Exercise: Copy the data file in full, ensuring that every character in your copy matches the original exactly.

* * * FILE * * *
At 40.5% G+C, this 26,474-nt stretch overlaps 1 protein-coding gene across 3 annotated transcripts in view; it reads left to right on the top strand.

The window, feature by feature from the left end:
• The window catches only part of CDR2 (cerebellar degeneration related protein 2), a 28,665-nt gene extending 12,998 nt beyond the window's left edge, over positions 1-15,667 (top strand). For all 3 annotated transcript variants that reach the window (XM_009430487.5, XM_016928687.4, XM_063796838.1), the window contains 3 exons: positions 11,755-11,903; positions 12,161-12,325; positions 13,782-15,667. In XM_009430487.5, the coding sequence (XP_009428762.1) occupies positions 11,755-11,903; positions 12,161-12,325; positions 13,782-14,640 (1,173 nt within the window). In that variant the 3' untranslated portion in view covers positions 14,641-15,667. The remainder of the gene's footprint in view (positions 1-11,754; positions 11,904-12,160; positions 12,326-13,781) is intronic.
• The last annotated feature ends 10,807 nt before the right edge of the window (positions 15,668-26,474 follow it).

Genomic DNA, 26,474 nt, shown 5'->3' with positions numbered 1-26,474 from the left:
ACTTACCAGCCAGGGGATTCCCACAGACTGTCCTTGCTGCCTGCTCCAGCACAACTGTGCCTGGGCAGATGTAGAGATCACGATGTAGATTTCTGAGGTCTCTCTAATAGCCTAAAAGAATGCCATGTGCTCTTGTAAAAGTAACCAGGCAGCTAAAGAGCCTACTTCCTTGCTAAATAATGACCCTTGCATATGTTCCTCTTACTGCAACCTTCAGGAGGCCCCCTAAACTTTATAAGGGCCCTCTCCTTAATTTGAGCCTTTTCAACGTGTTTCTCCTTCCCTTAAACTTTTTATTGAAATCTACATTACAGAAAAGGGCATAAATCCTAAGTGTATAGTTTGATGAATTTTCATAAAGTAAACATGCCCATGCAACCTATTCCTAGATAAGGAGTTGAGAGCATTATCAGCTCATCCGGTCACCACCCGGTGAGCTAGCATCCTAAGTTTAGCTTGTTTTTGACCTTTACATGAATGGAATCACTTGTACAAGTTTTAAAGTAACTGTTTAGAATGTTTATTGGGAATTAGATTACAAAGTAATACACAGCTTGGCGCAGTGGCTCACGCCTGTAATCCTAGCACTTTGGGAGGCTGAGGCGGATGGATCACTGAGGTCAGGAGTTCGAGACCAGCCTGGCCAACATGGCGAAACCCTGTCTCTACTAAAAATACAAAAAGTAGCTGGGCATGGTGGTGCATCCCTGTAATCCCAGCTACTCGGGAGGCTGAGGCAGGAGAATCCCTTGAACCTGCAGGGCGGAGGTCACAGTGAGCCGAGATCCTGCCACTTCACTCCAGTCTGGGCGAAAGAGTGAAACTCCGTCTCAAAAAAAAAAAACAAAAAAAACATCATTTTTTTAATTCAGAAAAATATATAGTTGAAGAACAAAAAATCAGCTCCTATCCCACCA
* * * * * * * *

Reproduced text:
At 40.5% G+C, this 26,474-nt stretch overlaps 1 protein-coding gene across 3 annotated transcripts in view; it reads left to right on the top strand.

The window, feature by feature from the left end:
• The window catches only part of CDR2 (cerebellar degeneration related protein 2), a 28,665-nt gene extending 12,998 nt beyond the window's left edge, over positions 1-15,667 (top strand). For all 3 annotated transcript variants that reach the window (XM_009430487.5, XM_016928687.4, XM_063796838.1), the window contains 3 exons: positions 11,755-11,903; positions 12,161-12,325; positions 13,782-15,667. In XM_009430487.5, the coding sequence (XP_009428762.1) occupies positions 11,755-11,903; positions 12,161-12,325; positions 13,782-14,640 (1,173 nt within the window). In that variant the 3' untranslated portion in view covers positions 14,641-15,667. The remainder of the gene's footprint in view (positions 1-11,754; positions 11,904-12,160; positions 12,326-13,781) is intronic.
• The last annotated feature ends 10,807 nt before the right edge of the window (positions 15,668-26,474 follow it).

Genomic DNA, 26,474 nt, shown 5'->3' with positions numbered 1-26,474 from the left:
ACTTACCAGCCAGGGGATTCCCACAGACTGTCCTTGCTGCCTGCTCCAGCACAACTGTGCCTGGGCAGATGTAGAGATCACGATGTAGATTTCTGAGGTCTCTCTAATAGCCTAAAAGAATGCCATGTGCTCTTGTAAAAGTAACCAGGCAGCTAAAGAGCCTACTTCCTTGCTAAATAATGACCCTTGCATATGTTCCTCTTACTGCAACCTTCAGGAGGCCCCCTAAACTTTATAAGGGCCCTCTCCTTAATTTGAGCCTTTTCAACGTGTTTCTCCTTCCCTTAAACTTTTTATTGAAATCTACATTACAGAAAAGGGCATAAATCCTAAGTGTATAGTTTGATGAATTTTCATAAAGTAAACATGCCCATGCAACCTATTCCTAGATAAGGAGTTGAGAGCATTATCAGCTCATCCGGTCACCACCCGGTGAGCTAGCATCCTAAGTTTAGCTTGTTTTTGACCTTTACATGAATGGAATCACTTGTACAAGTTTTAAAGTAACTGTTTAGAATGTTTATTGGGAATTAGATTACAAAGTAATACACAGCTTGGCGCAGTGGCTCACGCCTGTAATCCTAGCACTTTGGGAGGCTGAGGCGGATGGATCACTGAGGTCAGGAGTTCGAGACCAGCCTGGCCAACATGGCGAAACCCTGTCTCTACTAAAAATACAAAAAGTAGCTGGGCATGGTGGTGCATCCCTGTAATCCCAGCTACTCGGGAGGCTGAGGCAGGAGAATCCCTTGAACCTGCAGGGCGGAGGTCACAGTGAGCCGAGATCCTGCCACTTCACTCCAGTCTGGGCGAAAGAGTGAAACTCCGTCTCAAAAAAAAAAAACAAAAAAAACATCATTTTTTTAATTCAGAAAAATATATAGTTGAAGAACAAAAAATCAGCTCCTATCCCACCA